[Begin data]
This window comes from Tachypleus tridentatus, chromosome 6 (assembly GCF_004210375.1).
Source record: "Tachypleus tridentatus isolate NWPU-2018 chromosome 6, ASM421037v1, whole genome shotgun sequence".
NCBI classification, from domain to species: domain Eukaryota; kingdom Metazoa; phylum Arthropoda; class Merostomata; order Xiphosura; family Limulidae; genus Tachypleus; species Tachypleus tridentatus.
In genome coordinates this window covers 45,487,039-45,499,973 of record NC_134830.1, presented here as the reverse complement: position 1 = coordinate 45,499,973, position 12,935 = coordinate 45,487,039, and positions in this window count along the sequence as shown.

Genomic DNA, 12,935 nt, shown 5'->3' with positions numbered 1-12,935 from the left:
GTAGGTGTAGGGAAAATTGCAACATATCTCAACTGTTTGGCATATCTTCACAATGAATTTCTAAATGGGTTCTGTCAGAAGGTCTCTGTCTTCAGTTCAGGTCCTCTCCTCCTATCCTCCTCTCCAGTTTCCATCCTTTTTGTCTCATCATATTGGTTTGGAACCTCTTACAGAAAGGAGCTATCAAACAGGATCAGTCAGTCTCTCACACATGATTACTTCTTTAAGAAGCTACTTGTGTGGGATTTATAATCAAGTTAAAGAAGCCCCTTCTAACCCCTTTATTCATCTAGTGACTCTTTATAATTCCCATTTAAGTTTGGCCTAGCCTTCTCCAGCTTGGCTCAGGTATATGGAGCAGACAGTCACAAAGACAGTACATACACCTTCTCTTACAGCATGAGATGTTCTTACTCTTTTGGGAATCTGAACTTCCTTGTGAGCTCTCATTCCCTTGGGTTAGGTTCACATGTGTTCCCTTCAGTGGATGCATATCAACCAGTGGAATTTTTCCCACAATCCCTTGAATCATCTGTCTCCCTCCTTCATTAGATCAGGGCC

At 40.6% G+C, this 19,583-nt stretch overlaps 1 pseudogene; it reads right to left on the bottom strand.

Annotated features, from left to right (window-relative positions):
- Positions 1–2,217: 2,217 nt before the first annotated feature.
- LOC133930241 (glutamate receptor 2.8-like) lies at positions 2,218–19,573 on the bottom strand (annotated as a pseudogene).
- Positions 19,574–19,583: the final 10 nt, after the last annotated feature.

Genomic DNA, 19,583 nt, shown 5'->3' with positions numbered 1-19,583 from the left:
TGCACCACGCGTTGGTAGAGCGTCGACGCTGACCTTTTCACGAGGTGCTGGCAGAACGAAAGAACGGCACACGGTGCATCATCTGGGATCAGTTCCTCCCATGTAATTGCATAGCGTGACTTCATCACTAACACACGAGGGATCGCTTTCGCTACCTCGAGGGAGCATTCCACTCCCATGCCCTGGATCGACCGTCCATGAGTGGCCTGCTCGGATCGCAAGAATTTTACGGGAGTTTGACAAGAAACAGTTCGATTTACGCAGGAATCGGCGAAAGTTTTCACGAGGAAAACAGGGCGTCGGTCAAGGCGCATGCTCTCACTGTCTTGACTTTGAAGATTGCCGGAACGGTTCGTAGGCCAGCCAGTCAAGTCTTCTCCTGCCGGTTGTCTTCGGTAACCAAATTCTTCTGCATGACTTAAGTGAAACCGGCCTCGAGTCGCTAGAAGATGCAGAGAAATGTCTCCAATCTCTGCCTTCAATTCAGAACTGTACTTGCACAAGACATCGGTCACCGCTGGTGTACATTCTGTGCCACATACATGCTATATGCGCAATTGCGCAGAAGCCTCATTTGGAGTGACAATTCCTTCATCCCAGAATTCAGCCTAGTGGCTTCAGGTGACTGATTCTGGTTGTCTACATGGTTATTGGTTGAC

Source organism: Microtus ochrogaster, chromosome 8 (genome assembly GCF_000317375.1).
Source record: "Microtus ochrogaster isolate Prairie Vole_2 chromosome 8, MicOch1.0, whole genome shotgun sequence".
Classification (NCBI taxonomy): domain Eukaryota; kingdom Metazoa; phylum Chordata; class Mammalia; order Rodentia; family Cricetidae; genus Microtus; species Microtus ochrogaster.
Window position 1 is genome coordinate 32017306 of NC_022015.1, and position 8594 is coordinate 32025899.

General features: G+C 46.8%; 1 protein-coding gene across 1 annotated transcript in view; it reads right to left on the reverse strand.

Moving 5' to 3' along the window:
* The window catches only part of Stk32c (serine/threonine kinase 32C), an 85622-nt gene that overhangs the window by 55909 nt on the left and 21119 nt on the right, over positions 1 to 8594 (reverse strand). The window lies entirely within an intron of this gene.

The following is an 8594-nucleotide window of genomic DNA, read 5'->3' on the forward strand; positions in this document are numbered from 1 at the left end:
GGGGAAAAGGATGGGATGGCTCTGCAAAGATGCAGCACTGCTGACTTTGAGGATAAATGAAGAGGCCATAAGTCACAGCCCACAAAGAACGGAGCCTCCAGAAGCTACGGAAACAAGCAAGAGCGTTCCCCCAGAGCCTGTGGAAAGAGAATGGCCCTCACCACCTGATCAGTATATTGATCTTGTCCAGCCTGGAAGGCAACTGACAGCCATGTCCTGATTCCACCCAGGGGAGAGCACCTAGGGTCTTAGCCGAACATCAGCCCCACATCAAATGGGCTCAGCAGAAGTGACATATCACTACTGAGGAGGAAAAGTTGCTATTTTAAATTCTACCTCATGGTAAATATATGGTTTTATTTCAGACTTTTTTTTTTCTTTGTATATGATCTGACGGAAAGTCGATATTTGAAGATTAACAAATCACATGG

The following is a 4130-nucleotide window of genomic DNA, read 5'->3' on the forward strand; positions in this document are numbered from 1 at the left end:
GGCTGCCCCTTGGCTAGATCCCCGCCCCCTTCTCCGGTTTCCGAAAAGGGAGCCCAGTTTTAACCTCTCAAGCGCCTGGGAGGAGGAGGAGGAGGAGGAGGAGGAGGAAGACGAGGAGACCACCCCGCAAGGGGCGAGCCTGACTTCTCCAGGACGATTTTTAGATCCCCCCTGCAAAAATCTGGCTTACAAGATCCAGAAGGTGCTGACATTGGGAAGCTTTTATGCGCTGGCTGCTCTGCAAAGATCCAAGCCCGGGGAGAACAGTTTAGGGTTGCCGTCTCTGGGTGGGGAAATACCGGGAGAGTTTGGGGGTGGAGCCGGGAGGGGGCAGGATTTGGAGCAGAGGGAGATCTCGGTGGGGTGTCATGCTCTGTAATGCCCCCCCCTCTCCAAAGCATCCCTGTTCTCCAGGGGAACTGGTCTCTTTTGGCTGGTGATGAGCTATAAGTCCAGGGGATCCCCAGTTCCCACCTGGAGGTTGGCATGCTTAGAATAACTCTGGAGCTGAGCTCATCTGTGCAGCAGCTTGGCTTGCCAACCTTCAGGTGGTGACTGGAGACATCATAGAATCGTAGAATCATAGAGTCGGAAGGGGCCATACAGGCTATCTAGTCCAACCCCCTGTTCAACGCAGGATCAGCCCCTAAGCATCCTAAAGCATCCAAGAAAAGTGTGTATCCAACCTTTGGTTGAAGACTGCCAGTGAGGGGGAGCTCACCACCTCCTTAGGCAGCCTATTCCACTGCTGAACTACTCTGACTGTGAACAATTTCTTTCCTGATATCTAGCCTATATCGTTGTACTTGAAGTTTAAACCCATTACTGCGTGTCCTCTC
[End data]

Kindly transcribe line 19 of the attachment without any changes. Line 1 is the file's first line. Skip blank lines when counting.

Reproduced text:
Moving 5' to 3' along the window: